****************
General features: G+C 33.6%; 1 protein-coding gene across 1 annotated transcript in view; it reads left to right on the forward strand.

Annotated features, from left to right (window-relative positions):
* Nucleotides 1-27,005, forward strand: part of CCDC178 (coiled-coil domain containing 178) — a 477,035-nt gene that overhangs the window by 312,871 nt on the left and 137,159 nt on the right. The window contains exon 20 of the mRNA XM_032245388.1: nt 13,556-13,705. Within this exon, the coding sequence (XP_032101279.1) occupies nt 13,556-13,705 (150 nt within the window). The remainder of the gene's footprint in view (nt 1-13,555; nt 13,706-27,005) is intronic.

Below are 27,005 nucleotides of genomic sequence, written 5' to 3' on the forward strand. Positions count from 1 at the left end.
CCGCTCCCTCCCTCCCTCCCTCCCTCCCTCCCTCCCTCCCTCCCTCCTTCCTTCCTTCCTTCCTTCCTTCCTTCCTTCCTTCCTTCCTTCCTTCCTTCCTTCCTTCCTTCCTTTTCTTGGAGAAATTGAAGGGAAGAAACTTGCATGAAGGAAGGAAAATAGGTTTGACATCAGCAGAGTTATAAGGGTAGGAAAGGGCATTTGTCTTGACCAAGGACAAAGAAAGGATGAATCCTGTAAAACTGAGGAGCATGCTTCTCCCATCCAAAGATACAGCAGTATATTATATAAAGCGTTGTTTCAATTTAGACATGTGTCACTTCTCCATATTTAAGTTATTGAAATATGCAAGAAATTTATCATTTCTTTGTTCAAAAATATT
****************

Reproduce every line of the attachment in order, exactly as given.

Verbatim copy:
General features: G+C 33.6%; 1 protein-coding gene across 1 annotated transcript in view; it reads left to right on the forward strand.

Annotated features, from left to right (window-relative positions):
* Nucleotides 1-27,005, forward strand: part of CCDC178 (coiled-coil domain containing 178) — a 477,035-nt gene that overhangs the window by 312,871 nt on the left and 137,159 nt on the right. The window contains exon 20 of the mRNA XM_032245388.1: nt 13,556-13,705. Within this exon, the coding sequence (XP_032101279.1) occupies nt 13,556-13,705 (150 nt within the window). The remainder of the gene's footprint in view (nt 1-13,555; nt 13,706-27,005) is intronic.

Below are 27,005 nucleotides of genomic sequence, written 5' to 3' on the forward strand. Positions count from 1 at the left end.
CCGCTCCCTCCCTCCCTCCCTCCCTCCCTCCCTCCCTCCCTCCCTCCTTCCTTCCTTCCTTCCTTCCTTCCTTCCTTCCTTCCTTCCTTCCTTCCTTCCTTCCTTCCTTCCTTTTCTTGGAGAAATTGAAGGGAAGAAACTTGCATGAAGGAAGGAAAATAGGTTTGACATCAGCAGAGTTATAAGGGTAGGAAAGGGCATTTGTCTTGACCAAGGACAAAGAAAGGATGAATCCTGTAAAACTGAGGAGCATGCTTCTCCCATCCAAAGATACAGCAGTATATTATATAAAGCGTTGTTTCAATTTAGACATGTGTCACTTCTCCATATTTAAGTTATTGAAATATGCAAGAAATTTATCATTTCTTTGTTCAAAAATATT